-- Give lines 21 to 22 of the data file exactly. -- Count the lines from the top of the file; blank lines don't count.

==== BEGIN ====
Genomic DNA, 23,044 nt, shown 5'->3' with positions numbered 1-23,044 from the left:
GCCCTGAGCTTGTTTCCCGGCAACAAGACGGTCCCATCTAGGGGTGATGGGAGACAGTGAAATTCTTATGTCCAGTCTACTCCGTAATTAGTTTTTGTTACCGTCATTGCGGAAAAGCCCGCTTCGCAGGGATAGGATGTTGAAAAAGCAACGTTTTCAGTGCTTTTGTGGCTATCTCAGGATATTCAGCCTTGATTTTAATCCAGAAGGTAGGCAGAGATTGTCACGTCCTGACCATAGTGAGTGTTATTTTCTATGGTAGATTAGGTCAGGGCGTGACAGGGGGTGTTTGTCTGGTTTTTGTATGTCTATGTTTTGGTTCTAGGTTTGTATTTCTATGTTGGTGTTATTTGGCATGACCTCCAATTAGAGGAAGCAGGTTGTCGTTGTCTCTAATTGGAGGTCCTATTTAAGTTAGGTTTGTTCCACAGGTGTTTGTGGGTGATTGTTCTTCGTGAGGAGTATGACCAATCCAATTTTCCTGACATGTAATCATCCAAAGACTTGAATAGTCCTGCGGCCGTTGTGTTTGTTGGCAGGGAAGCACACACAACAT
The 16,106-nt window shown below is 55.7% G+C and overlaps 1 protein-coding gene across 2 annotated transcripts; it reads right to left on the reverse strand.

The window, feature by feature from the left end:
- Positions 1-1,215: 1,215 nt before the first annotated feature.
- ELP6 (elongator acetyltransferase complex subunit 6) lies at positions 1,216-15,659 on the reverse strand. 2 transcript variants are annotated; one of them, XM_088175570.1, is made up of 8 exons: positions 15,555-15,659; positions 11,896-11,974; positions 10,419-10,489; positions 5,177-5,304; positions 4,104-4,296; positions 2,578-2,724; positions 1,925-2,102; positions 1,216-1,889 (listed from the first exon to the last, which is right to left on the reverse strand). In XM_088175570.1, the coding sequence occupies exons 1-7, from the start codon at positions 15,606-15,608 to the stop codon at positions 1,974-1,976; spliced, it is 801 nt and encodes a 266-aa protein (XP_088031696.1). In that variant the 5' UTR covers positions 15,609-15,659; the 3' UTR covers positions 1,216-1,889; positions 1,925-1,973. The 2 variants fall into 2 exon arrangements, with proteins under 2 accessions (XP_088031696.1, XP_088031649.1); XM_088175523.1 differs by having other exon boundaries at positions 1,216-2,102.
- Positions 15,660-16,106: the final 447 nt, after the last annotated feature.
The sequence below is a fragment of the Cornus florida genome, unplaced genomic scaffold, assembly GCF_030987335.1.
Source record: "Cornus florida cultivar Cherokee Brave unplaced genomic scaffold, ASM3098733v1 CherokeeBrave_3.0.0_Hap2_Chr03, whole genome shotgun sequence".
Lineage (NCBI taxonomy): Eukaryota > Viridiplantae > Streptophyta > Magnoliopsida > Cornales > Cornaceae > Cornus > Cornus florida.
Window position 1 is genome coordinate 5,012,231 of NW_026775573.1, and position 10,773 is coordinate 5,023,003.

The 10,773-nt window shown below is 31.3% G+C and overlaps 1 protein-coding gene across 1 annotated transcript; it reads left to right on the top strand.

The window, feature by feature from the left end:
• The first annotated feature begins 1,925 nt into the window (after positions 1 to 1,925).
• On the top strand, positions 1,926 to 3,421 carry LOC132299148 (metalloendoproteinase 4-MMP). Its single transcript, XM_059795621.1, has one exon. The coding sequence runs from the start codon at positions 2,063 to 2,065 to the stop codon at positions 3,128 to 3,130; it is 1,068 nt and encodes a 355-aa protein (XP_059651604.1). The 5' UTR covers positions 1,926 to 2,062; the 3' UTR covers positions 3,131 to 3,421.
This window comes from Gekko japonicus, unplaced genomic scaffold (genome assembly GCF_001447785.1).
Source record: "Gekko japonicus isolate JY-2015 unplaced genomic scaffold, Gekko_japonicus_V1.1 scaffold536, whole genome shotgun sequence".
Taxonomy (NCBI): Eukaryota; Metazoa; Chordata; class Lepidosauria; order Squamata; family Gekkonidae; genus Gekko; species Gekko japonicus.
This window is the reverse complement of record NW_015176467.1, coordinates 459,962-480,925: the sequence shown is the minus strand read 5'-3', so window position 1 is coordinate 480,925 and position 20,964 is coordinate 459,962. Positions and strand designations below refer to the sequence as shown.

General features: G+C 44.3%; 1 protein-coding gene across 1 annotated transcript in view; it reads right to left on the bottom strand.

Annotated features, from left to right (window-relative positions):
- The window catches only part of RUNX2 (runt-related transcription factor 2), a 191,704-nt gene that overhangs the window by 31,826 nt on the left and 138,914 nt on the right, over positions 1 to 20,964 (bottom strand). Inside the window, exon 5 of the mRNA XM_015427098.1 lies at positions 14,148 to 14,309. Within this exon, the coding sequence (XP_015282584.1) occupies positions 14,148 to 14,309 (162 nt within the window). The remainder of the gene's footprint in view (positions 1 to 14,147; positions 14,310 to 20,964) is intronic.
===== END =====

Annotated features, from left to right (window-relative positions):
- The window catches only part of RUNX2 (runt-related transcription factor 2), a 191,704-nt gene that overhangs the window by 31,826 nt on the left and 138,914 nt on the right, over positions 1 to 20,964 (bottom strand). Inside the window, exon 5 of the mRNA XM_015427098.1 lies at positions 14,148 to 14,309. Within this exon, the coding sequence (XP_015282584.1) occupies positions 14,148 to 14,309 (162 nt within the window). The remainder of the gene's footprint in view (positions 1 to 14,147; positions 14,310 to 20,964) is intronic.